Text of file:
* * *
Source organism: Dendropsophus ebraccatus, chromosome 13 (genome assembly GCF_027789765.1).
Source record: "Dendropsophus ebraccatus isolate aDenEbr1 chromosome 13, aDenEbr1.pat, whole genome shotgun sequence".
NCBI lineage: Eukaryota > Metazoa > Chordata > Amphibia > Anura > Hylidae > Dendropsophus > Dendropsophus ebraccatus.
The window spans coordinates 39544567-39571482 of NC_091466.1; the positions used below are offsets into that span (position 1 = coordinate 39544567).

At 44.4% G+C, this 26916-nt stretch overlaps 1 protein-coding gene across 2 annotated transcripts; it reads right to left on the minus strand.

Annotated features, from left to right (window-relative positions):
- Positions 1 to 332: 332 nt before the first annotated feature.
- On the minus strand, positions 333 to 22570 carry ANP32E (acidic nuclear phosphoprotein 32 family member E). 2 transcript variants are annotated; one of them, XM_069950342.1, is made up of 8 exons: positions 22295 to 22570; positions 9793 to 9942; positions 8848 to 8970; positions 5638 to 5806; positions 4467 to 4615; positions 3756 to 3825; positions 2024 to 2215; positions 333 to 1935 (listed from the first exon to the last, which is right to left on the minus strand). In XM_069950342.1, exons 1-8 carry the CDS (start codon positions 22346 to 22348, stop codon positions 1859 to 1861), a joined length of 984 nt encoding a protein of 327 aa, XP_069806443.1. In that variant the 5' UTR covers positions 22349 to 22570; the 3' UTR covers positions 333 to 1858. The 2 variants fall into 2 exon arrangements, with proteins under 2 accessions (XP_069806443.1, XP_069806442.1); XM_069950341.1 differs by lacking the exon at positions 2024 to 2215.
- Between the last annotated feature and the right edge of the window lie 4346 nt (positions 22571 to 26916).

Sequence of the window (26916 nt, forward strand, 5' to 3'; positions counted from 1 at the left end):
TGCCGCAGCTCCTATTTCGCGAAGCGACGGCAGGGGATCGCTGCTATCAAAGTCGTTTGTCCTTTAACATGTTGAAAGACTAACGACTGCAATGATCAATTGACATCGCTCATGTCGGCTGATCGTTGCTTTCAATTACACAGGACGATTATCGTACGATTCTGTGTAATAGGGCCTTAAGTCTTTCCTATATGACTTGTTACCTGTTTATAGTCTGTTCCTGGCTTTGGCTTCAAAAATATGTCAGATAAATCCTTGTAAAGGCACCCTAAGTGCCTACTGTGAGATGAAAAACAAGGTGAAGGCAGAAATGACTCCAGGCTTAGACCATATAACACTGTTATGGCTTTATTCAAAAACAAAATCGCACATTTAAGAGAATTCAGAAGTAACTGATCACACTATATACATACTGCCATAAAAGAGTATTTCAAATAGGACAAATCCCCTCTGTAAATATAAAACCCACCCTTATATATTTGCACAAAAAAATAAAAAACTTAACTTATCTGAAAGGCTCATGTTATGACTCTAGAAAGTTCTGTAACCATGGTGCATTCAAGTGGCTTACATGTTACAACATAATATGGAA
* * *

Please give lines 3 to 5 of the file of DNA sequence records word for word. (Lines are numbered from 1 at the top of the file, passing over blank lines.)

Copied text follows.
NCBI lineage: Eukaryota > Metazoa > Chordata > Amphibia > Anura > Hylidae > Dendropsophus > Dendropsophus ebraccatus.
The window spans coordinates 39544567-39571482 of NC_091466.1; the positions used below are offsets into that span (position 1 = coordinate 39544567).

At 44.4% G+C, this 26916-nt stretch overlaps 1 protein-coding gene across 2 annotated transcripts; it reads right to left on the minus strand.